The power of virtual practice: VR helps make a hero of Stanford placekicker

Football helmet with a football

Conrad Ukropina needed a major confidence boost. As Stanford’s placekicker, he was meant to replace the recently graduated Jordan Williamson, the school’s all-time points leader. But Ukropina had just gone 0-3 in Stanford’s Spring Football Game – a far cry from expectations. That’s when he decided to give Immersive Learning a try.

Immersive Learning and Virtual Reality (VR) were not new to the Stanford players. In fact, Immersive Learning, which combines the sense of presence of VR with advanced learning theory, data science and spatial design, was founded in Stanford’s VR lab by a former football coach. The team had found success using  VR training to give quarterbacks and linebackers an advantage. In a 2014 bowl game, for instance, quarterback Kevin Hogan made a series of crucial on-the-field decisions sparked by the Maryland Terrapins’ sudden changes in defensive formation, changes he had seen countless times in Virtual Reality. His decision-making helped lead the Cardinal to victory that day, and Hogan attributed his quick thinking to reps in VR.

But so far, a kicker had not tried Immersive Learning. After his rough outing in the spring game, Ukropina was determined to be the first. For the rest of the season, every Friday night and Saturday morning before a game, Ukropina used VR to experience himself making field goals over and over again from multiple spots on the field. When he practiced the kicks in VR, he never missed. The question was, would this perfect record translate to the real field?

Fast-forward to late in the 2015 season, when 13th-ranked Stanford is hosting 4th-ranked Notre Dame. At this point, Ukropina has been using Immersive Learning to practice pregame visualization, and he’s developed a knack for practically reading the minds of his opponents. As reported by Fox Sports, “the Cardinal kicker said to his buddy, the team’s punter, on the sideline: ‘Dude, I’m calling it right now . . .’” as he accurately predicted that “the Irish would drive down the field, bleeding the clock, and score the go-ahead touchdown, but that then Stanford would also move back down the field with almost no time left and set him up for the game-winning field goal on the final play.” Drawing on his virtual practice, Ukropina made the 45-yard kick as time expired to upset Notre Dame.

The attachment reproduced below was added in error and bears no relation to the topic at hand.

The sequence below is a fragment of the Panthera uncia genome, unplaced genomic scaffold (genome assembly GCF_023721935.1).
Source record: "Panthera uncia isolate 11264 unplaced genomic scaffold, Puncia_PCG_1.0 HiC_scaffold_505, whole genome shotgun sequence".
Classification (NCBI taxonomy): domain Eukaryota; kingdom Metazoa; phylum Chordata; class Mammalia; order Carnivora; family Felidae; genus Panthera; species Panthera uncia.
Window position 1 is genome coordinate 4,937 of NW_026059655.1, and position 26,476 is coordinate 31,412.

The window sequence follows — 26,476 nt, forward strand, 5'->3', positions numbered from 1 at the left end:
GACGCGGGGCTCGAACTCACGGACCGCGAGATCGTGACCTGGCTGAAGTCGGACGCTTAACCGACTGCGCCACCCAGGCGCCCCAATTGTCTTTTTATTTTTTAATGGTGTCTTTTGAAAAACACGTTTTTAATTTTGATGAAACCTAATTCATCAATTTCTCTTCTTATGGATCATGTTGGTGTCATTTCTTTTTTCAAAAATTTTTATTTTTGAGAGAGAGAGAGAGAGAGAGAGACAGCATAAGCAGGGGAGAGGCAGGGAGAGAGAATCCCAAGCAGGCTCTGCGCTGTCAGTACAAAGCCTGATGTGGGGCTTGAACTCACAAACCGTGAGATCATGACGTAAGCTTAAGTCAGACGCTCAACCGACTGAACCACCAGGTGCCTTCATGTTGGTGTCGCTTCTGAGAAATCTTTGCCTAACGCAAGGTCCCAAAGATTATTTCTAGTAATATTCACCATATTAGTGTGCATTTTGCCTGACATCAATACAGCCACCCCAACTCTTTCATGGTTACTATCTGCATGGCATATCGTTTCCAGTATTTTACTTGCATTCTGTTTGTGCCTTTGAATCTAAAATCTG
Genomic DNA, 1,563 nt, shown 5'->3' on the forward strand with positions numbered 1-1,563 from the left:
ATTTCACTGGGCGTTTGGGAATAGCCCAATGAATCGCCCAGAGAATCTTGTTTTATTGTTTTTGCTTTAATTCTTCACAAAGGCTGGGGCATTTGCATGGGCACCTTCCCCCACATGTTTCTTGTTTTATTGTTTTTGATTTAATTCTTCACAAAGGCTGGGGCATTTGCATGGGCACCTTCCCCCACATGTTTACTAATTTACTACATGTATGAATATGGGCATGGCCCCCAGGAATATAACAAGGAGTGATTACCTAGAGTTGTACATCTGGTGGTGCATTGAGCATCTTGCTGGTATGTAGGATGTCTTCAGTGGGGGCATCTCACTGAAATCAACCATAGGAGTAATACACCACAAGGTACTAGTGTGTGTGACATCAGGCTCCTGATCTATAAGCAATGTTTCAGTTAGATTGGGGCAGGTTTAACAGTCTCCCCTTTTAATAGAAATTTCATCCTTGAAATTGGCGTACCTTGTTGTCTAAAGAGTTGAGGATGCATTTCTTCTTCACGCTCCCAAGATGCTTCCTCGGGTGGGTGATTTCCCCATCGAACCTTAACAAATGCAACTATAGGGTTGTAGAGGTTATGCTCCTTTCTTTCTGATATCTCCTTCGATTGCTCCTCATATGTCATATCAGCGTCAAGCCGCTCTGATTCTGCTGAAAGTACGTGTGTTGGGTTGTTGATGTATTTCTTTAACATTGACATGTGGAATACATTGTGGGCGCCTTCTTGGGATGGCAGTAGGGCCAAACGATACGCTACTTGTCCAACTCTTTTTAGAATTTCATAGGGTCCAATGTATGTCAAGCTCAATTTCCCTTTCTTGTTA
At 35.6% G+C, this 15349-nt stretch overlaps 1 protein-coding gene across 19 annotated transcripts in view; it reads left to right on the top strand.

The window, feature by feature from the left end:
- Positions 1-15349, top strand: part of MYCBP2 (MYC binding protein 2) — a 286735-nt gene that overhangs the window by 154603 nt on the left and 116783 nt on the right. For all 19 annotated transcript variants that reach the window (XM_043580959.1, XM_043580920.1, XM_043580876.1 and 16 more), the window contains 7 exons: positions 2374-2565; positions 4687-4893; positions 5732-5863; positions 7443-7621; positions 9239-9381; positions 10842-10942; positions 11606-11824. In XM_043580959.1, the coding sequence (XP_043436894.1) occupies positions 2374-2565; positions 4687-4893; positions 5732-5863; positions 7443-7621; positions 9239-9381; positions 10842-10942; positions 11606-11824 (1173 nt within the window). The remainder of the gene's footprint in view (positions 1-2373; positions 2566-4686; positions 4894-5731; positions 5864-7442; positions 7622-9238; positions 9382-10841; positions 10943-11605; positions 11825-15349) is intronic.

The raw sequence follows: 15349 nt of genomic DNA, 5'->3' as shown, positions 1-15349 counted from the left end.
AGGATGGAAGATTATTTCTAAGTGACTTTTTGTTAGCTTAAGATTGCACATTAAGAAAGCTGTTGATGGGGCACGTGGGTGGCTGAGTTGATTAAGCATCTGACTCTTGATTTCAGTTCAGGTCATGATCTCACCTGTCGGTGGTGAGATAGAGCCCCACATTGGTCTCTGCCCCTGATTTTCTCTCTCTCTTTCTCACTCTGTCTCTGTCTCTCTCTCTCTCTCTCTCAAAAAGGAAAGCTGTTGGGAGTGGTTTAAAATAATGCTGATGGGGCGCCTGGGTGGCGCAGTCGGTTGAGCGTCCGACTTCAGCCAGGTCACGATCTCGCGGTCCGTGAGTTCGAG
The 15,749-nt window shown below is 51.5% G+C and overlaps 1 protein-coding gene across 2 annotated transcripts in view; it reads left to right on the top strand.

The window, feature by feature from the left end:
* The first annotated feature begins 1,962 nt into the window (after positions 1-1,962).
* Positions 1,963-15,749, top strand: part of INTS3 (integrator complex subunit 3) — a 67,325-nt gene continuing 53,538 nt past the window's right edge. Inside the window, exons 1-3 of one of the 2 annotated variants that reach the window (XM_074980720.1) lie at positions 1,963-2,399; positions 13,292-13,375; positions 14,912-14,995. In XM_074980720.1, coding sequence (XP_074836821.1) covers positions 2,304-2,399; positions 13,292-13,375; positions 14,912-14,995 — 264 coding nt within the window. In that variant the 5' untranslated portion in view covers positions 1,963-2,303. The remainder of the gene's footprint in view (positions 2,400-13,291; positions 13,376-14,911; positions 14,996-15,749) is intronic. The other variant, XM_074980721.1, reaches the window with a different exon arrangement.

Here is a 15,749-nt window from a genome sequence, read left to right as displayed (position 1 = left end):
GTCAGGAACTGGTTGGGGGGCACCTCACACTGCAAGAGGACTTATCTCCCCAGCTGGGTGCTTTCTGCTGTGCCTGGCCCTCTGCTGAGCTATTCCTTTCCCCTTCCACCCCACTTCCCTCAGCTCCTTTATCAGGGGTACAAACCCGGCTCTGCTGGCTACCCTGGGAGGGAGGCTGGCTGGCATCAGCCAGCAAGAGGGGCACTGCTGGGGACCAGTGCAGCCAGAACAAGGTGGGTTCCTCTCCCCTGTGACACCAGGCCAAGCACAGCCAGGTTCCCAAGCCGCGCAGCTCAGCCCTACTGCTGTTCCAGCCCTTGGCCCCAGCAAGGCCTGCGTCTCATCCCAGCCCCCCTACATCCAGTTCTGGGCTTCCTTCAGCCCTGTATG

Ukropina watches every kick he’s made twice through the Oculus headset, which puts him right there going through the process so his mind — and body — are wired to the experience. Crowd noise and game sounds accentuate the feeling.

Bruce Feldman, Reporter, Fox Sports
American football white helmet and ball

Thanks to the enhanced visualization techniques that Immersive Learning provides – a highly realistic simulation of actually being on the field, engaged in a game, with the roar of the crowd in his ears — Ukropina finished that season with a field goal accuracy of 90% (18-20). It also helped him land a spot as a semi-finalist for the nation’s best placekicker award.

Immersive Learning works well for football training overall (not just kicking) because, while an incredibly physical sport, it is also highly cerebral. Athletes prepare for games by poring over playbooks and watching hours of game film to learn detailed, customized offenses. Learning all these plays is called “installation,” almost as if, according to Jeremy Bailenson, Co-founder of Strivr and a leading expert on VR, “players were human computers uploading a new operating system.” But were players actually computers, the installation process would be easier. Since they’re human, installation requires hours of rigorous, repetitive study and intense focus.

This is where Immersive Learning comes in. Unlike traditional tools like playbooks, tablets and game film on an overhead projector, VR has the ability to immerse the player in the sights and sounds of the game experience. By setting the player down in a highly realistic, seamless physical environment, that player gets the experience of truly “being there.” They have what researchers call psychological presence — their head in the game.

When this happens your motor and perceptual systems interact with the virtual world in a manner similar to how they do in the physical world.

Jeremy Bailenson, from “Experience on Demand”

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